Michael gets Precision 488s and a 4 cyl Aussie
(33 low res pics loading)
April 11 2008

Mike is in the process of building up his 1982 truck. It came to me with a 488 Richmond "double diamond" logo which dates the install back in the 1990's sometime. The backlash was excessive at .016" and the CBPL was sloppy. The plan is to put in a new Precision 488 with cryo treated bearings and a solid collar...also, add an Aussie.

The case is removed and stripped of the Richmond ring and the old carrier bearings. The Aussie is first to go in. The pin is tapped out in the photo.

Almost every 4 cylinder Aussie that I've installed requires 30 seconds of filing with the course rat tail file in order to get the clutch drivers in place.

It will be partially assembled to check tolerances...

Worst case I found was .014"....the spec is .006~.020"

The springs went in extra easy this time....I think Aussie shaved off 2 thou or so on the slotted tunnels to allow the springs to slip in nice.

The pin is tapped back in, hole pinched down, and done.

The distance between the drivers was well within spec.

Probably a good idea to scribe the measured values on the unit.

The new cryo bearings were not as tight a fit as I wanted so I used Sleeve Retainer by Loctite.

The precision ring is slipped on and the bolts are torqued to 75 ft/lb with red Loctite.

The pinion is installed without the solid collar for a pattern check.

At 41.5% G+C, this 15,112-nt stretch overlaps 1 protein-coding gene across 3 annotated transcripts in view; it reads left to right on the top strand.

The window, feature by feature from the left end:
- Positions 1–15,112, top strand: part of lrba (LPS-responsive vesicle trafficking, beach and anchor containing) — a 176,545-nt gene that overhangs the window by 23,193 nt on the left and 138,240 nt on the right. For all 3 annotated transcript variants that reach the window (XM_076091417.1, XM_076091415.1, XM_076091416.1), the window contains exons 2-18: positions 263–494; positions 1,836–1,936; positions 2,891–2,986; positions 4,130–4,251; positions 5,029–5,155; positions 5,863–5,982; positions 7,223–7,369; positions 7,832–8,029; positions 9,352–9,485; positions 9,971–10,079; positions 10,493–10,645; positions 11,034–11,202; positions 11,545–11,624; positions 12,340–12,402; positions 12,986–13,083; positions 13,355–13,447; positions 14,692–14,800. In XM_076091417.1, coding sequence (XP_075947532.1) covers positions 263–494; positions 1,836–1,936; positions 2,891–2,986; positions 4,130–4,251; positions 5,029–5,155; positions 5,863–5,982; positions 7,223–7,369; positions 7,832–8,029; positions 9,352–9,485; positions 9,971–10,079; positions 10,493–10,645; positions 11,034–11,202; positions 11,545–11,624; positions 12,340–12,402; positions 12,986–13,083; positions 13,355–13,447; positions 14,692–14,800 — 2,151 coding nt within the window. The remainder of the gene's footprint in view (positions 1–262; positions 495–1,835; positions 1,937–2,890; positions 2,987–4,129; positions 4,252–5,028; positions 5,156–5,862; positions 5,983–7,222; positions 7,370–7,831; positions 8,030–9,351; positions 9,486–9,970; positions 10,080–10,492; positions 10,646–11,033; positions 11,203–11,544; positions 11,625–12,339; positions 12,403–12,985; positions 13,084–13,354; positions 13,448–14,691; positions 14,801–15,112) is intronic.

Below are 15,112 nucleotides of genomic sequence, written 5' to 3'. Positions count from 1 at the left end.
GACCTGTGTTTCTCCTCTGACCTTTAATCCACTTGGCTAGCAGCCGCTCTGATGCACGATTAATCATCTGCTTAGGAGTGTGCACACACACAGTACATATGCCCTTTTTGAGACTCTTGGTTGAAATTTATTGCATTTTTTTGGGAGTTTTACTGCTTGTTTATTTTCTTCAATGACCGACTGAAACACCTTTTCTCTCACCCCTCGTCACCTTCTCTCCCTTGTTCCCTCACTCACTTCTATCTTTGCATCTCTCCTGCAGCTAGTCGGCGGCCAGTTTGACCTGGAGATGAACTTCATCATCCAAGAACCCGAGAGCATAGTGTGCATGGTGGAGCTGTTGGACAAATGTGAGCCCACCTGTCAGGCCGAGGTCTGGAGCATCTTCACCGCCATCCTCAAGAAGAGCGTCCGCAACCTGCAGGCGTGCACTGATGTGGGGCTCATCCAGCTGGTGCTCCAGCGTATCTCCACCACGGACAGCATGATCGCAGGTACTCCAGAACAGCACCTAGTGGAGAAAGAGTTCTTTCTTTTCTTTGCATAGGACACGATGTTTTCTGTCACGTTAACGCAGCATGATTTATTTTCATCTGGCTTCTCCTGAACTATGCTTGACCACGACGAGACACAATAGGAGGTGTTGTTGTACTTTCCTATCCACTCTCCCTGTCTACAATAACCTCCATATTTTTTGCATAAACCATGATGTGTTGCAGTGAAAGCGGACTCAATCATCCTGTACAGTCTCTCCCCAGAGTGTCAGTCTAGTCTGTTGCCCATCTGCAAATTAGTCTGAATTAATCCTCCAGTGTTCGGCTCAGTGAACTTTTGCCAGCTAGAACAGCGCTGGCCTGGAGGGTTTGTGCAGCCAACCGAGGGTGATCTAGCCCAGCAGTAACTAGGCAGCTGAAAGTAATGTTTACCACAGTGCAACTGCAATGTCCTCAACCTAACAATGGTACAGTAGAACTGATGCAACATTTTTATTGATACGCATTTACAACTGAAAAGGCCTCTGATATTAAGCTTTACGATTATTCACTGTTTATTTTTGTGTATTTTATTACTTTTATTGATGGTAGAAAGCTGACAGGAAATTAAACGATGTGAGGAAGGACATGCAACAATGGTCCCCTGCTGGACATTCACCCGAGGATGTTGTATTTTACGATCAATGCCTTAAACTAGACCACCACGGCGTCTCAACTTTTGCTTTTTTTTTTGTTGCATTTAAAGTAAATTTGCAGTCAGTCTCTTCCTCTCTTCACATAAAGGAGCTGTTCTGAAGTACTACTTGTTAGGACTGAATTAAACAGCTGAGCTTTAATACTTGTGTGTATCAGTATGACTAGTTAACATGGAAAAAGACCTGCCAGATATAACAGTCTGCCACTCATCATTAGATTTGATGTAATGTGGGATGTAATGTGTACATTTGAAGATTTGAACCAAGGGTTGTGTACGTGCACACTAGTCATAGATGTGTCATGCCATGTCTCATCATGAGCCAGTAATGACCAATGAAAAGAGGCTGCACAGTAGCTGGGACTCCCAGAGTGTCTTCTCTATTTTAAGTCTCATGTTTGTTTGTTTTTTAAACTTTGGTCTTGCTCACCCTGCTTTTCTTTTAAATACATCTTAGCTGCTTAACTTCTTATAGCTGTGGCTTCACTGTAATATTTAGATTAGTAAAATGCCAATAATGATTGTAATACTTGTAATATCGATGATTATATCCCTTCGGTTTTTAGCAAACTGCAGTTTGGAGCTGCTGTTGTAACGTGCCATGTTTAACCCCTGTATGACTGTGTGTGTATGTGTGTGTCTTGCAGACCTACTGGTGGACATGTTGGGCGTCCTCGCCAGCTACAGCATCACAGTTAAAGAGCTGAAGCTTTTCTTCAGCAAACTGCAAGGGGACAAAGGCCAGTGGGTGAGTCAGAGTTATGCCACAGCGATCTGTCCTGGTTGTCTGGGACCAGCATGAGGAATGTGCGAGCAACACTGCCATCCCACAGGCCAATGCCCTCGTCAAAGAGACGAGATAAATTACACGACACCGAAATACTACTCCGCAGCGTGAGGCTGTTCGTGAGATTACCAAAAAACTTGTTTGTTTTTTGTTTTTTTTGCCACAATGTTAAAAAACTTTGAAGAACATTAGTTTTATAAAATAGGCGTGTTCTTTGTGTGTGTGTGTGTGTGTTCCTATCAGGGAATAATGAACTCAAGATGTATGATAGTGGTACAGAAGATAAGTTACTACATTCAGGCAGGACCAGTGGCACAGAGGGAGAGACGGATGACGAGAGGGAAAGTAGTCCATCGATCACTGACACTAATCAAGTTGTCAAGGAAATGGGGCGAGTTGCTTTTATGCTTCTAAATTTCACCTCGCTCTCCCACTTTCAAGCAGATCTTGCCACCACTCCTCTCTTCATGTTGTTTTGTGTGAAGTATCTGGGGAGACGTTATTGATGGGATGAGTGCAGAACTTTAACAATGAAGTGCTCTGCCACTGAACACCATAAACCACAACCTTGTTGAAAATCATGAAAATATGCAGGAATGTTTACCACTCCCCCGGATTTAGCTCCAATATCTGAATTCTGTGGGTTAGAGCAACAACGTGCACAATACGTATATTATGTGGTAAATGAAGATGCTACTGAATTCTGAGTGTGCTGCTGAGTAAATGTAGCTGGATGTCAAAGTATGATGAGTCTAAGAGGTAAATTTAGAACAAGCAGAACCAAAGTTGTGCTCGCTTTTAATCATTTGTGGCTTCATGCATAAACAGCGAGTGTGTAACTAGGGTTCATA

These are the not so typical markings that I noticed on the Precision ring.


Using a pinion shim of .101" with a backlash of .010", the pattern is still a bit shallow.

Coast looks ok though.

So I tore it back down and added .004" to the depth (.105" total) and this is very good.


Pinion says it's ok also.

Now with the pinion depth established, it's time to install the solid collar. Using a solid collar shim of .066" resulted in about 12 in/lb of PPL. If I tighten the pinion nut extra tight I can squeeze a few more inch/pounds of pre-load which is what I did in the end. This is probably due to the soft shims actually crush a little more when the nut is cranked. The thicker the shim pack the more crush that can happen.

A new seal is installed. The pinion flange is slipped on and the nut is Loctited in place.

Turning my attention to the other side of the 3rd, anti-seize is liberally splashed on and the spanner rings and bearing caps are installed.

With lots of hammer hits and careful adjustments to each side, I was able to dial in 150 ft/lbs of CBPL and guide the desired backlash value in place.

Final average BL was .0095"

Markings found on this 488 Precision boxed gearset.

Done. :)

Here's a few pics the the beat up Richmond gear that I took out....



The ring teeth were scarred pretty good. Oil starvation can cause that.

I re-used all of the packing materials that Michael sent to me. Rolling and taping the cardboard like that was an interesting solution.

Back to Michael in Justin, Texas.